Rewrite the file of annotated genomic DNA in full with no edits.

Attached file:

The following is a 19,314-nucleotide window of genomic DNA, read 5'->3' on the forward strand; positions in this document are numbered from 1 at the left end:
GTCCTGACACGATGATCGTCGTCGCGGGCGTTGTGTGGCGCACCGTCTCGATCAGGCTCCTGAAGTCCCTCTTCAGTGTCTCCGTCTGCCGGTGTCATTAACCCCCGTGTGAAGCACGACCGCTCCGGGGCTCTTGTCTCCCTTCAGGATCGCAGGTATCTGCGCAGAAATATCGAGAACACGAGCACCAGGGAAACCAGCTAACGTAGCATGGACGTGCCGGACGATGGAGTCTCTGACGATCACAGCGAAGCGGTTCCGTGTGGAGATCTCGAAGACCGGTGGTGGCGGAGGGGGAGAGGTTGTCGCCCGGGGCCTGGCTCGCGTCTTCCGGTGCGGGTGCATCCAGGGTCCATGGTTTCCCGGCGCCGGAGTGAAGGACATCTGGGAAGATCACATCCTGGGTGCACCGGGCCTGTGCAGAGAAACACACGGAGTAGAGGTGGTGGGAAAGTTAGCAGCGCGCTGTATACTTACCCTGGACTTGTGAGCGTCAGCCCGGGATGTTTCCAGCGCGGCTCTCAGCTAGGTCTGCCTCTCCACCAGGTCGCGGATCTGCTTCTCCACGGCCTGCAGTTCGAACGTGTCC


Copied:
The following is a 19,314-nucleotide window of genomic DNA, read 5'->3' on the forward strand; positions in this document are numbered from 1 at the left end:
GTCCTGACACGATGATCGTCGTCGCGGGCGTTGTGTGGCGCACCGTCTCGATCAGGCTCCTGAAGTCCCTCTTCAGTGTCTCCGTCTGCCGGTGTCATTAACCCCCGTGTGAAGCACGACCGCTCCGGGGCTCTTGTCTCCCTTCAGGATCGCAGGTATCTGCGCAGAAATATCGAGAACACGAGCACCAGGGAAACCAGCTAACGTAGCATGGACGTGCCGGACGATGGAGTCTCTGACGATCACAGCGAAGCGGTTCCGTGTGGAGATCTCGAAGACCGGTGGTGGCGGAGGGGGAGAGGTTGTCGCCCGGGGCCTGGCTCGCGTCTTCCGGTGCGGGTGCATCCAGGGTCCATGGTTTCCCGGCGCCGGAGTGAAGGACATCTGGGAAGATCACATCCTGGGTGCACCGGGCCTGTGCAGAGAAACACACGGAGTAGAGGTGGTGGGAAAGTTAGCAGCGCGCTGTATACTTACCCTGGACTTGTGAGCGTCAGCCCGGGATGTTTCCAGCGCGGCTCTCAGCTAGGTCTGCCTCTCCACCAGGTCGCGGATCTGCTTCTCCACGGCCTGCAGTTCGAACGTGTCC